The following statement comments on the legislative proposals published 30 June by the European Commission on the review of the Consumer Credit Directive (CCD).
BRUSSELS, 2 July 2021
The European Commission legislative proposals published on 30 June take an important step in the right direction to better protect consumers in key areas in a dicey consumer credit market.
Much-needed widening of the scope of the directive to fold in risky new loans was long overdue, as these products have emerged on the consumer credit market in recent years, including payday loans, peer-to-peer loans, “buy now pay later” schemes, short-term overdrafts and interest-free credit. Bringing these loans under the scope of the directive would allow regulators to address the many sales malpractices witnessed over the years with these loans such as usurious costs, poor creditworthiness assessments and inadequate pre-contractual information.
Likewise, the proposals make clear that all non-bank entities – both online and offline – must be registered and supervised by a competent authority to enforce these players’ compliance with the Directive. With the digital trend in financial services, this is a much needed rule change.
The Commission’s proposal to ban product tying, pre-ticked boxes and unsolicited credit sales must happen. The cross-selling of loans with insurance has been a highly problematic practice in several Member States and selling of consumer credit without the consent of consumers has driven up over-indebtedness.
Pre-contractual information provision to consumers gets a needed improvement. Finance Watch spotted gaping holes in legislation after conducting a mystery shopping exercise in 2020, which found 60% of consumers are not able to make an informed choice when concluding a credit contract. The proposed rules upgrade could make a valuable contribution in addressing this problem, especially the tabled proposal obliging creditors to provide pre-contractual information on loans’ key features to consumers at least 24 hours prior to the conclusion of the credit contract. A proposal to adapt the pre-contractual information requirements to digital media will also help.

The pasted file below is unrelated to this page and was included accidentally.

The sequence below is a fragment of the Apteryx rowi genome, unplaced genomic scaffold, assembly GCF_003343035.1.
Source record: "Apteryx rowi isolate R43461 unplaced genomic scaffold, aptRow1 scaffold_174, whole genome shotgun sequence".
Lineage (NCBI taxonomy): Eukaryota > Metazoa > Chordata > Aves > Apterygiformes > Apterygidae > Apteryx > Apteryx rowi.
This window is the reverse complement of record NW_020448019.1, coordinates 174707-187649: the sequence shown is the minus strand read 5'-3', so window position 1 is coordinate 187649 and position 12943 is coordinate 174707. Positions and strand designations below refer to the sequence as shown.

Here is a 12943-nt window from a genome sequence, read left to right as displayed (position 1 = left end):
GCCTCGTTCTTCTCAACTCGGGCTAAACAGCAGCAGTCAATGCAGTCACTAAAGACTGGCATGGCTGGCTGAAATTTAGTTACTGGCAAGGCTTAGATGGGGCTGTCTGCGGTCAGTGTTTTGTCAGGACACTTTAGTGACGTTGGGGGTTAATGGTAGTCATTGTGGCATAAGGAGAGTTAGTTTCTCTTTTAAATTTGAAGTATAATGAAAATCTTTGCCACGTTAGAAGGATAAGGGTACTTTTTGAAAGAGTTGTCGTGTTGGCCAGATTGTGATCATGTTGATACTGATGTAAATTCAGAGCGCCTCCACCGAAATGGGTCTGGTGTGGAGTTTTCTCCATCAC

Proposals on creditworthiness assessments and cost caps: strong proposals, more changes needed
The proposals introduce important and welcome stricter rules on creditworthiness assessments, clarifying that the assessment should be carried out on the basis of relevant, accurate and verified information on the consumer’s income and expenses. The proposal matters because more prescriptive rules were needed on what kind of data are to be used for a creditworthiness assessment. In addition, where such assessments involve profiling or automated processing of personal data, consumers will finally have a right to demand human intervention and to contest the decision.
However, Europe faces a worsening over-indebtedness problem which affects vulnerable consumers the most. The CCD must strictly forbid the sale of consumer credit if the result of the CWA shows that the consumer is not able to afford the loan. While the proposals say that creditors should not lend to consumers if the assessment is negative, it contains a troubling legal loophole allowing creditors to circumvent this ban. As the proposals now move along the legislative process, we hope that any such legal loopholes are struck down to ensure the protection of vulnerable consumers and address over-indebtedness.
Ensure cost caps harmonised at EU level, applied only to the annual percentage rate (APR) or total cost of credit